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Thermocline Design for Thermal Preference Testing in Piglets
Published by the American Society of Agricultural and Biological Engineers, St. Joseph, Michigan www.asabe.orgCitation: 10th International Livestock Environment Symposium (ILES X) .(doi:10.13031/iles.18-154)
Authors: Lindsey Robbins, Angela R Green-Miller, Jay S Johnson, Christopher Gonzales, Brianna N Gaskill
Keywords: Cold stress, heat stress, pigs, swine, thermoneutral zone, thermoregulation.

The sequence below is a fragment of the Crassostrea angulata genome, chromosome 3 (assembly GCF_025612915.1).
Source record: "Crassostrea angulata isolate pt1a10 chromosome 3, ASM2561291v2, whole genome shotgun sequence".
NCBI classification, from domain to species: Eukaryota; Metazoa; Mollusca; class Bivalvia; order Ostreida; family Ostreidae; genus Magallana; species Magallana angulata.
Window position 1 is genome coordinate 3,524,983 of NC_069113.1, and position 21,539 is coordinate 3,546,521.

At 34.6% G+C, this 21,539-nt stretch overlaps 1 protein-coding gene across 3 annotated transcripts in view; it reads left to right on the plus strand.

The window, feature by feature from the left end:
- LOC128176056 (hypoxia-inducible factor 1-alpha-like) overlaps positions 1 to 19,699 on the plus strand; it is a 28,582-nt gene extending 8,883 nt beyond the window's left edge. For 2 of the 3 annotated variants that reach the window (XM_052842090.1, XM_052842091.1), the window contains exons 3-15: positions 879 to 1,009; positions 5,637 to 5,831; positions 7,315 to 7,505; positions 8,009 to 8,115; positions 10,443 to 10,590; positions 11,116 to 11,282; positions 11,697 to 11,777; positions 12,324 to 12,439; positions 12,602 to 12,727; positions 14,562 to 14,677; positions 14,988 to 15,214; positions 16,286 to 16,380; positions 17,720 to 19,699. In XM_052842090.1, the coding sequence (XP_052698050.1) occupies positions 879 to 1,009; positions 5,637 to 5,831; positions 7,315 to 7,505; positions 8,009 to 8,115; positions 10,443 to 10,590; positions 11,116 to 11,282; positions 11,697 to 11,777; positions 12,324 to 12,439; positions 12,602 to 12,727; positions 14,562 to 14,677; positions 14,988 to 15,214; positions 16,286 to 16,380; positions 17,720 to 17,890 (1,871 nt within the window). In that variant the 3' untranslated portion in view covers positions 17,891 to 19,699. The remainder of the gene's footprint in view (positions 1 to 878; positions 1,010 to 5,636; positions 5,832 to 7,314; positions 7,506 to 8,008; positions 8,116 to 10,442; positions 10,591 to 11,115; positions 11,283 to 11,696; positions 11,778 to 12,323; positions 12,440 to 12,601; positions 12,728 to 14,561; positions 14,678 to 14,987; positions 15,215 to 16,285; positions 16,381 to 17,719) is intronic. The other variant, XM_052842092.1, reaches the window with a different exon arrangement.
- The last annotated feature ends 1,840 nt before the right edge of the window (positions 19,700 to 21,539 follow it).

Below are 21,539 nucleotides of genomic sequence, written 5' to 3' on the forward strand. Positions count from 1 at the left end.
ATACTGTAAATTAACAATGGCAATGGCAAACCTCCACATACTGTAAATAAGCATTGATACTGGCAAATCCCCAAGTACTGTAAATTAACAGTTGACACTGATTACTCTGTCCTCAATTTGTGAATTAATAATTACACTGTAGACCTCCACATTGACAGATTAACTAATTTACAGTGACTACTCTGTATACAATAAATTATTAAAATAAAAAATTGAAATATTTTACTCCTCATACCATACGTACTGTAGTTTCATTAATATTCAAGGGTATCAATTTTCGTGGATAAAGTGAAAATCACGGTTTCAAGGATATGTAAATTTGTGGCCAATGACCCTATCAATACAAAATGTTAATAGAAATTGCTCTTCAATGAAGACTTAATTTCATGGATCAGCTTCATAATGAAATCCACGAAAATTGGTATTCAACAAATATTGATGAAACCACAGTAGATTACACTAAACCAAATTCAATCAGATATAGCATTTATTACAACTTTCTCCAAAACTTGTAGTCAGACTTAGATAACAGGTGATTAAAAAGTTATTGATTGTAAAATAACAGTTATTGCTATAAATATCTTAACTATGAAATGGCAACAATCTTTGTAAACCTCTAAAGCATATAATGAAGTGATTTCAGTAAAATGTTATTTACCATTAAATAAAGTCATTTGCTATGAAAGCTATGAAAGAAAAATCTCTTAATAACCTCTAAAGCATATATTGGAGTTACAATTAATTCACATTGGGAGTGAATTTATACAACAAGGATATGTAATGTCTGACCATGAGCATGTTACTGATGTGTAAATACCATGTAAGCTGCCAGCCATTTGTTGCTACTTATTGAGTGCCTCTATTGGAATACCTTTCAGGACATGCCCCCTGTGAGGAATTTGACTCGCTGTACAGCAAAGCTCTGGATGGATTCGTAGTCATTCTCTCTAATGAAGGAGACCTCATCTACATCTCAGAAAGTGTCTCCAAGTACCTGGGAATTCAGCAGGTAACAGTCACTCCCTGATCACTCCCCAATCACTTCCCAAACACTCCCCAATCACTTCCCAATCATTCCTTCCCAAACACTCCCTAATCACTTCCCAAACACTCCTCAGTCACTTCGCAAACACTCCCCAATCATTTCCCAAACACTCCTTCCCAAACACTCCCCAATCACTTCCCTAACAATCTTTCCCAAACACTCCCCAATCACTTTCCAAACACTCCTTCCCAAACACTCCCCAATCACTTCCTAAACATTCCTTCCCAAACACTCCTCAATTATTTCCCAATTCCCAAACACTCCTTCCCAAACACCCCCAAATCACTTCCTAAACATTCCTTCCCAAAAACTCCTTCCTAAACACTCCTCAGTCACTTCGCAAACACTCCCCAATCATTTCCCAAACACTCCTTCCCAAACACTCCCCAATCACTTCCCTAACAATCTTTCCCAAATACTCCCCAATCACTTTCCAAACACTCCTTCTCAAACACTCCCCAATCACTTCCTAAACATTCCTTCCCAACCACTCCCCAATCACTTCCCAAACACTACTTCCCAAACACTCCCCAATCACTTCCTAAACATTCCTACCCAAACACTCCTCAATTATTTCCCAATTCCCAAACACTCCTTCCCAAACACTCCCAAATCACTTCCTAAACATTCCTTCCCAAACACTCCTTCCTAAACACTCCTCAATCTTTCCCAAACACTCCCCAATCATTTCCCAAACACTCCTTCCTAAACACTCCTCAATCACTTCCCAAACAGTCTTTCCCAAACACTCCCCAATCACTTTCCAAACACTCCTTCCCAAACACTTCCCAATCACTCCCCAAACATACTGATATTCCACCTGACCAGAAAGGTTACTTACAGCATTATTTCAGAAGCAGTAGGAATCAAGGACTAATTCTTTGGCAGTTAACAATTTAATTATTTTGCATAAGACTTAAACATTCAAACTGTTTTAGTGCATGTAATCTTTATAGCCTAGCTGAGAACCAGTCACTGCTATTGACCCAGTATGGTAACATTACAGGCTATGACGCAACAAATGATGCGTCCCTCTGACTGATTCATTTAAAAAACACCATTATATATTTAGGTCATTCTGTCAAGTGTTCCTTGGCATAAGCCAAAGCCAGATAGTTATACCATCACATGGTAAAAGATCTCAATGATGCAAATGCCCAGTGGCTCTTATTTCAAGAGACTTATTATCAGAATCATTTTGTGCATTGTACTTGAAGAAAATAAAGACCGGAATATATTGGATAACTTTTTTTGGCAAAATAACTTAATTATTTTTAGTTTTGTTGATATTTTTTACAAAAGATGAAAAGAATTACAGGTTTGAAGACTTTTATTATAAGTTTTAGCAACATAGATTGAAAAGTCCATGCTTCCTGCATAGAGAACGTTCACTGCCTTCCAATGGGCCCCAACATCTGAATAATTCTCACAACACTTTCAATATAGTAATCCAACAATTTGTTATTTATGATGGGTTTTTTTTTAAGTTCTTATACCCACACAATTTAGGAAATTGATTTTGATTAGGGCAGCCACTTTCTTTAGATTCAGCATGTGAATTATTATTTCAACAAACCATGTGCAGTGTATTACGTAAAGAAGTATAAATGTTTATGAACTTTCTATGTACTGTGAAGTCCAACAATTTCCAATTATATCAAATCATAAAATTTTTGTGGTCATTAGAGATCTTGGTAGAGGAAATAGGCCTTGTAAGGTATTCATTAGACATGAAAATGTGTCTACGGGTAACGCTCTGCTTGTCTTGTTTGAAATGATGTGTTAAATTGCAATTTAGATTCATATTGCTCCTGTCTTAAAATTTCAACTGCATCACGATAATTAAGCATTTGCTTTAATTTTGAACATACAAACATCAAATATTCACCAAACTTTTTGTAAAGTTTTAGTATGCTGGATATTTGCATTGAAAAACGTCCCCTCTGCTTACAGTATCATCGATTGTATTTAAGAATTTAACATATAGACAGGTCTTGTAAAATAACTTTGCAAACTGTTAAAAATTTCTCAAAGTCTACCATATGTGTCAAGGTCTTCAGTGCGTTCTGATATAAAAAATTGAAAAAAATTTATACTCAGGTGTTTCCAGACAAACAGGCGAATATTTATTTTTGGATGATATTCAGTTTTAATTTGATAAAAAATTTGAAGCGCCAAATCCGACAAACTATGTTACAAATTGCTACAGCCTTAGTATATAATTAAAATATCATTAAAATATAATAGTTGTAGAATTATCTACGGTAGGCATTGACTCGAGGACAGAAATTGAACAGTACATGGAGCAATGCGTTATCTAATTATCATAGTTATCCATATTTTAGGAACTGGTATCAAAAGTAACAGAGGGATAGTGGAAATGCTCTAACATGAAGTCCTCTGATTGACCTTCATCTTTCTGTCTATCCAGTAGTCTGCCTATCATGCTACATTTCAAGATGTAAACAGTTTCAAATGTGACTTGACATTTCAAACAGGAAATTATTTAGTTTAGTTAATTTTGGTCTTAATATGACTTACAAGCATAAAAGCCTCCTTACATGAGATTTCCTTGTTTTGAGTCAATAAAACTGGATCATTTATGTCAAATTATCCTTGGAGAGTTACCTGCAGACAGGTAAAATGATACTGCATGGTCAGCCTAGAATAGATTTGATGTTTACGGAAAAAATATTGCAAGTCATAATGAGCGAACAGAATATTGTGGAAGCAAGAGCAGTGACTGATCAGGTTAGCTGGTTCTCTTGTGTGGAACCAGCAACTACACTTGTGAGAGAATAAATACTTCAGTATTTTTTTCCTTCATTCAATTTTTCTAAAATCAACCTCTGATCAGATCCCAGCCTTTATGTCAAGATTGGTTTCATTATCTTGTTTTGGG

Housing animals within their thermoneutral zone can have positive impacts on productivity and animal well-being. Based on the Guide for the Care and Use of Agricultural Animals in Research and Teaching, piglets between the weights of 3 kg to 15 kg prefer temperatures between 26˚C to 32˚C. However, this preferred range is based on 30 year old data from individually-housed animals. Therefore, a thermal gradient apparatus, or thermocline, was designed to re-evaluate the thermal preference of group-housed piglets. The thermocline was a rectangular chamber that maintained a steady thermal gradient. The cool end sourced ambient air from the room and incrementally heated the air as it traveled the length of the thermocline to the opposite end. Ceramic radiant heating bulbs were placed along the length of the thermocline to heat the air. Prior to piglet testing, the chamber was evaluated to verify that the target temperatures (20˚C to 40˚C) could be achieved and maintained over the course of several days. Results revealed that a constant thermal gradient of 22˚C to 40˚C could be maintained if the ambient room temperature was between 17˚C to 18˚C. At ambient room temperatures around 21°C, the gradient was shifted 3˚C to 5˚C higher. Group-housed piglets appeared to show a preference for the coolest temperatures (22˚C to 26˚C), which is lower than the 26˚C to 32˚C listed in the Ag Guide. Furthermore, results indicated that the thermocline could maintain a desired temperature range to test the thermal preference of group-housed piglets.(Download PDF) (Export to EndNotes)